01 November 2009

Stem Cells: A Genetic Perspective

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The Plurigenes project, involving 7 European labs plus a start-up, impressed scientists around the world by showing that normal skin cells can be reprogrammed to an embryonic state in mice

Embryonic or neural stem cells are key tools for future studies on Parkinson’s disease or other degenerative diseases. So far, the only way to obtain embryonic stem cells implied the destruction of an embryo. Moreover, getting genetically matched cells to a those of a patient required cloning, which is ethically controversial. De-differentiating is of the issue here, if a completely novel approach is to be attempted.

The Plurigenes project, involving 7 European labs plus a start-up, already impressed scientists around the world by showing that normal skin cells can be reprogrammed to an embryonic state in mice.

Plurigenes researchers have been focusing on the central nervous system in order to discover how to control the de-differentiation of neural cells, with the purpose to generate pluripotent neural stem cells. These could, potentially, turn into any of the brain’s cells. The whole point of the project is, in order to take the first step towards regenerative medicine you need to learn how to control de-differentiation of adult tissue and understand the function of genes controlling pluripotency.

According to a further publication, researchers from the Plurigenes projects also identified a protein able to stop the growth of glioblastoma, which is a kind of brain tumour for which no cure is available yet. They suspect this kind of cancer is caused by cells with stem cell-like properties, which are able to reproduce and turn into all kinds of a tumour’s cells.

Plurigenes scientists concentrated on the study of BMPs, a protein controlling the differentiation of normal brain stem cells into a kind of brain cell called glial cell. By administering doses of BMP4 to mice affected by human glioblastoma, scientists noticed that these proteins effectively blocked the tumour’s growth and reduced mortality.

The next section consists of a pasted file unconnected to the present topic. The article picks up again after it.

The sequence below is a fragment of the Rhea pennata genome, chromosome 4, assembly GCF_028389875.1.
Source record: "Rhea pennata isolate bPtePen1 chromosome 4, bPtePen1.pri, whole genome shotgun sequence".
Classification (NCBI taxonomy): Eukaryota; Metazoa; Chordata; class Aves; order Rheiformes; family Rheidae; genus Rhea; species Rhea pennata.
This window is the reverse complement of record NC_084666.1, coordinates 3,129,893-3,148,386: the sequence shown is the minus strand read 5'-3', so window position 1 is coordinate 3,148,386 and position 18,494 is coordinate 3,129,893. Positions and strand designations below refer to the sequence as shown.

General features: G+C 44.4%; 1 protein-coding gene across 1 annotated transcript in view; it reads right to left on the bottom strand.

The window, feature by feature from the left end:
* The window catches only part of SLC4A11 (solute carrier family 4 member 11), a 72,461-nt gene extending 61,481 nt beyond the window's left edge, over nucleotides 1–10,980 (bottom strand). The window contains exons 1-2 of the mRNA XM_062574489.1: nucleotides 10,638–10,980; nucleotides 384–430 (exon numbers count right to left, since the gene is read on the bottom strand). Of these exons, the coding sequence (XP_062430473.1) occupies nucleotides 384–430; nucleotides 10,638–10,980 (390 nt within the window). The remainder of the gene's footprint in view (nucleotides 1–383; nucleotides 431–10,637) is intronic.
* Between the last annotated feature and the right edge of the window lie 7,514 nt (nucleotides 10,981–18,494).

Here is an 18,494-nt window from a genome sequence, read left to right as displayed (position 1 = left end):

They also discovered that BMP4 does not kill stem cell-like tumour cells, but it forces them to differentiate into benign cells. This opens up a potential novel therapy for post-surgery glioblastoma patients.

Moreover, last autumn news came out that research conducted at the European Molecular Biology Laboratory (EMBL), one of Plurigenes’ partners, has helped scientists gain new insights into embryonic development. The project as a whole has used several animal models, and this time researchers, thanks to a newly developed microscope, were able to follow the first 24 hours in the life of a zebrafish from the single cell stage up to 20,000 cells.

Thanks to digital scanned laser light sheet fluorescence, they subsequently generated a three-dimensional digital representation of an almost transparent zebrafish embryo, which was defined as “the GoogleEarth of embryonic development”, allowing them to zoom in on every cellular and even subcellular detail of the first 24 hours of a fish. Their observations are unprecedented in as complex an organism as a vertebrate, and show that the fundamental movements of cells that later form the heart and other organs are different than previously assumed.

Zebrafish models are increasingly considered as very valuable in the study of embryonic development, toxicology and specific gene functions.

 

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